High School Students With Teacher In Class It’s not what you say; it’s how you say it.

This truism is particularly relevant for teachers who spend their days standing in front of a group of young people helping them learn critical life skills and academic concepts. Throughout a school year, your students will become familiar with many intricacies of your body language and will likely get to the point where they can tell if you are pleased or displeased—based on just the smallest movement—even before you say anything at all! The idea that your non-verbal cues can have a significant impact on your effectiveness as a teacher may not be something that you think about too often.

The Importance of Body Language for Teachers

The relationships that you develop with your students are critical to student performance and academic achievement. According to experts from the National Education Association (NEA), the most effective teachers use body language to communicate with students, build rapport, and make them feel safe and supported. Your body language also conveys authority and credibility and is as essential to fostering a positive and productive learning environment as your lesson plans themselves.

Non-Verbal Communication Tips for Teachers

Follow the tips below to help bring awareness to yourself to improve your rapport with your students.

  1. Maintain eye contact. When speaking with a student one-on-one, face him or her directly—this simple gesture demonstrates engagement and consideration.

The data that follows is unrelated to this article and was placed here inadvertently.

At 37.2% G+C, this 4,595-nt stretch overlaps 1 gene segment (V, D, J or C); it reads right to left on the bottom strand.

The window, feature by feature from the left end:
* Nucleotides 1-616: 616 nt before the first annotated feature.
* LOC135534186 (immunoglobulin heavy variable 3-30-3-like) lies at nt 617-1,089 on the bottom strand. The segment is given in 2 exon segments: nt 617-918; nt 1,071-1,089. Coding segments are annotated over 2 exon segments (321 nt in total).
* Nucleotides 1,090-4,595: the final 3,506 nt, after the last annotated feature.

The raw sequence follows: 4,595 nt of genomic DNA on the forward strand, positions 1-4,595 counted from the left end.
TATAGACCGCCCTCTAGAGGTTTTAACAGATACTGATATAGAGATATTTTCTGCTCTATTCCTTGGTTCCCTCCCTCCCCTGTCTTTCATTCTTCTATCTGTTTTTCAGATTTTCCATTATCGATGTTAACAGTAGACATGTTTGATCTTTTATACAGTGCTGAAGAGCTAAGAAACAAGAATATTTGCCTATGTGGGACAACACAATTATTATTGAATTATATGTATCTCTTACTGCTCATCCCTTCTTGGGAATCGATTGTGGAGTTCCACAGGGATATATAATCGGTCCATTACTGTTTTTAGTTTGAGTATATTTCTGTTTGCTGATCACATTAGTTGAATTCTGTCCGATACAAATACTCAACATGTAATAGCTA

2. Focus on posture. Standing tall with your shoulders back is good for your health and conveys confidence and success.
  3. Show your hands. Hands are trust-indicators. Crossing your arms across your chest, placing your hands behind your back, or in your pockets might communicate that you are uninterested or not approachable. Use an open-body gesture such as an upturned palm and open arms (rather than crossed arms) to indicate you are open and accepting of anything your students want to share.
  4. Maximize your classroom space. Move around the room. Doing so helps keep students’ focused and will give you an opportunity to make more direct eye contact with every student—not just those in the front of the room.
  5. Smile every chance you can!

If this list of body language best practices feels overwhelming, start by focusing on just one or two items at a time. Begin with your posture, then focus on eye contact, and then moving around your classroom more often. Soon, these behaviors will become second nature, and you will be taking note of the positive impact your non-verbal cues are having on your hard-working students.

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